"People talk about it for the rest of their life," he said.
McPherson told the committee about the Michigan State's
safety procedures, which helped the university send 7,800 stu-
dent abroad in the last five years without any fatalities and no
serious injuries, except for a broken foot. This year the school
will offer 155 programs in more than 50 countries.
Edward Ingraham, acting director of Michigan State's
study abroad office, said the university constantly moni-
tors the safety of regions throughout the world where stu-
dents travel. The university speaks with faculty who know
the regions, U.S. state departments in the country and ofli-
cials at abroad campuses.
Michigan State currently has three students in Jerusalem,
which has been home of violent clashes between Israelis and
Palestinians this week. Ingraham said Michigan State is in
daily contact with the students, State Department officials
and others to make sure the students are safe.
Ingraham said Michigan State and other school often
prepare the students as much as possible, but accidents are
sometimes unavoidable. "If you walk down State Street in
Ann Arbor, you could be hit by a car," Ingraham said.
The University of Michigan also runs a large study

ty to the White House. Now lie's pretty much given it up and
he's talking about issues, "Ballenger said.
Rivers said she believes that family needs to take a bigger
role in shaping the character of American children.
"If children are looking to politicians to learn their morals,
we're in big trouble," she said.
Bykowski said he thinks it is important that elected officials
exemplify moral standards.
"You're going to be a leader of the citizens" he said "You
should try to live up to a higher standard:'
abroad program, with a sound safety track record. The
Office of International Programs, which offers 75 pro-
grams in 35 countries. has not had any fatalities. O1P
assistant director Jordan Pollack said. Like Michigan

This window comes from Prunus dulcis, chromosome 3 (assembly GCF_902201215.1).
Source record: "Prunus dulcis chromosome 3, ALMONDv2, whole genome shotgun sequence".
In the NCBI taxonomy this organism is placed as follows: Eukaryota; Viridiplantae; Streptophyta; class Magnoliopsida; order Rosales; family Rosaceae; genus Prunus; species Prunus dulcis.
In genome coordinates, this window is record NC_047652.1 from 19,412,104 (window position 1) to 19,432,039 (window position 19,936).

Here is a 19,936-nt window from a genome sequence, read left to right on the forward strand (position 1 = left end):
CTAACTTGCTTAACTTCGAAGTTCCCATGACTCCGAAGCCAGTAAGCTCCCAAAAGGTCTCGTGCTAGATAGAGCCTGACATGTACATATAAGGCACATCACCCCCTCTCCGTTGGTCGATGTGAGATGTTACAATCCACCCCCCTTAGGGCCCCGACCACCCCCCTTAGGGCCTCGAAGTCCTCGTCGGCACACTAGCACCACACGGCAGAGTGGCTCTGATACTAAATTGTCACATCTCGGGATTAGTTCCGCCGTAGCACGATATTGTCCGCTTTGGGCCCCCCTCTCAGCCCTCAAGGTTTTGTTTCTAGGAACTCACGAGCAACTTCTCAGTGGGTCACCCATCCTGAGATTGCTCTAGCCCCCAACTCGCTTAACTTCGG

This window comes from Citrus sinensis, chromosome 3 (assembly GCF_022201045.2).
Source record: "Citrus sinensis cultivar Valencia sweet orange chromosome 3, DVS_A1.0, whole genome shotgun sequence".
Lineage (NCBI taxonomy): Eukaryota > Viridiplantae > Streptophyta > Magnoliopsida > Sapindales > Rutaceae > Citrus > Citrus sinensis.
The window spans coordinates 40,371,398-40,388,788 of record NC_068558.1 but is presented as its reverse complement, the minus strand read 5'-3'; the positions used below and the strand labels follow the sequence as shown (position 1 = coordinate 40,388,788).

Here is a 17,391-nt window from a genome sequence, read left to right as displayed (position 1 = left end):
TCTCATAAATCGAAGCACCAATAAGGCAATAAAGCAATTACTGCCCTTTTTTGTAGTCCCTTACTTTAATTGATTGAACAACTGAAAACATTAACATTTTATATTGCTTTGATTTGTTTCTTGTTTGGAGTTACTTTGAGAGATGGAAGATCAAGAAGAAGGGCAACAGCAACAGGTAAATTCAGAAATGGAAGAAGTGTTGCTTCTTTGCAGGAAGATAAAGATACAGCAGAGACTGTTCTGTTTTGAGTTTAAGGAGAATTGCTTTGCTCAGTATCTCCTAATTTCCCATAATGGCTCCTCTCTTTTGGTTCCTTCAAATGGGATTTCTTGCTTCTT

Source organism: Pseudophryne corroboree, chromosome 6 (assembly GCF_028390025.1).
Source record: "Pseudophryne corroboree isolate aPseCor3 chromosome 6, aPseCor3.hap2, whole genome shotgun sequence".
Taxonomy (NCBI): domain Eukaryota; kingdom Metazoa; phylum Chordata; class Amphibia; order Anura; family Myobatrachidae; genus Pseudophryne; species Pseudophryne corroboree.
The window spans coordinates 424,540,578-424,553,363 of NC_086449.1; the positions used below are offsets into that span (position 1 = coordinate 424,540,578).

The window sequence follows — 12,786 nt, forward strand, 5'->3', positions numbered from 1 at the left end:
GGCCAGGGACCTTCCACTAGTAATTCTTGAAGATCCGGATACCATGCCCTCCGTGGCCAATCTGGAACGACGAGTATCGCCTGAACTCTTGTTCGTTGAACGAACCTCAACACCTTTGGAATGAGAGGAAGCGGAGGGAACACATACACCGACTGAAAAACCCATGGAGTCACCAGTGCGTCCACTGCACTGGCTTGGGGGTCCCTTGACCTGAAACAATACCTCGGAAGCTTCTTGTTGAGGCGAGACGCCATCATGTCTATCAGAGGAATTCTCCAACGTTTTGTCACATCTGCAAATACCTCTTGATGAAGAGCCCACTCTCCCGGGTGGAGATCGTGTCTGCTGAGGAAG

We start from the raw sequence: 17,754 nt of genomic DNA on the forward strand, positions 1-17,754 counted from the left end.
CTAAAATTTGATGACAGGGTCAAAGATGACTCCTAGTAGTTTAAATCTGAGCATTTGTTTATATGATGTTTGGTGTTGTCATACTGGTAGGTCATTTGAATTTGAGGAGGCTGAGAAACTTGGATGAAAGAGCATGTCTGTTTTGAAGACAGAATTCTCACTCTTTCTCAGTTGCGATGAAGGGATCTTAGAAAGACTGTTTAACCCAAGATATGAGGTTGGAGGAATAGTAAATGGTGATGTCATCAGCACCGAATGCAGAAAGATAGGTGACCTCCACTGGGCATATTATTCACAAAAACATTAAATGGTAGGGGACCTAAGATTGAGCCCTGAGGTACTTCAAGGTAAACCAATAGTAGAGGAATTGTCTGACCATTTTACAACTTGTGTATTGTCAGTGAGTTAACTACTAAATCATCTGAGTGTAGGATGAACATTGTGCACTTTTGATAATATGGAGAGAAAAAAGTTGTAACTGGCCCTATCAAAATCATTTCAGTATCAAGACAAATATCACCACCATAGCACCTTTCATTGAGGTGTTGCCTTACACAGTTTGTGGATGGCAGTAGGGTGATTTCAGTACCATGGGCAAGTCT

State, the school holds safety orientations, monitors
volatile areas of the world and reacts when students may
be in danger. About 500 students travel abroad through the
OIP each year, Pollack said.
Last year, some students were evacuated from theim
homes in Ecuador after predictions that a nearby volcano
may erupt. The volcano lay dormant and the students
returned to the area.
Pollack said some students were upset about moving but
OlP regarded safety as the top concern.
While Eagen's death is connected to the University.
because she was a non-degree student, she did not travel
through the University, Pollack said. The friend Eagen was
visiting was a study abroad student through Antioch Col-
lege in Ohio. Still, Pollack said whenever a student dies,
study abroad programs across the country communicate
about ways to improve. "When a student dies, (it is) like
a shot around the world," Pollack said.
OlP is scheduled to hold a study abroad fair from 4 p.m.
to 6 p.m. in the Michigan Union's Ballroom to will offer
students information on specific countries, fiiancial aid,
applications and academic advising.
- BriUget Bi'iley' contributed to this relortfor the Dilyt.
Continued from Page IA
Stevenson said the Athletic Depart-
ment hopes to make some of the
bricks available for purchase.
"It's a historical wall" Stevenson said.
"That's where our football field was"
When built in the early 1900s, the
wall surrounded Ferry Field, the Uni-
versity team's football field at the time.
""The plan we have is to consign
some of the bricks to M-Den," Steven-
son said, referring to the Athletic
Department's merchandising partner.
"We haven't finalized a deal yet,"
Stevenson said, but added that there is
a possibility bricks would be available
at on- and off-campus stores, as well
as on the Internet. He could not com-
ment about price.
IUniversity Facilities and Operations
spokeswoman Diane Brown said
shrubs will be added to the area as
well for aesthetic value.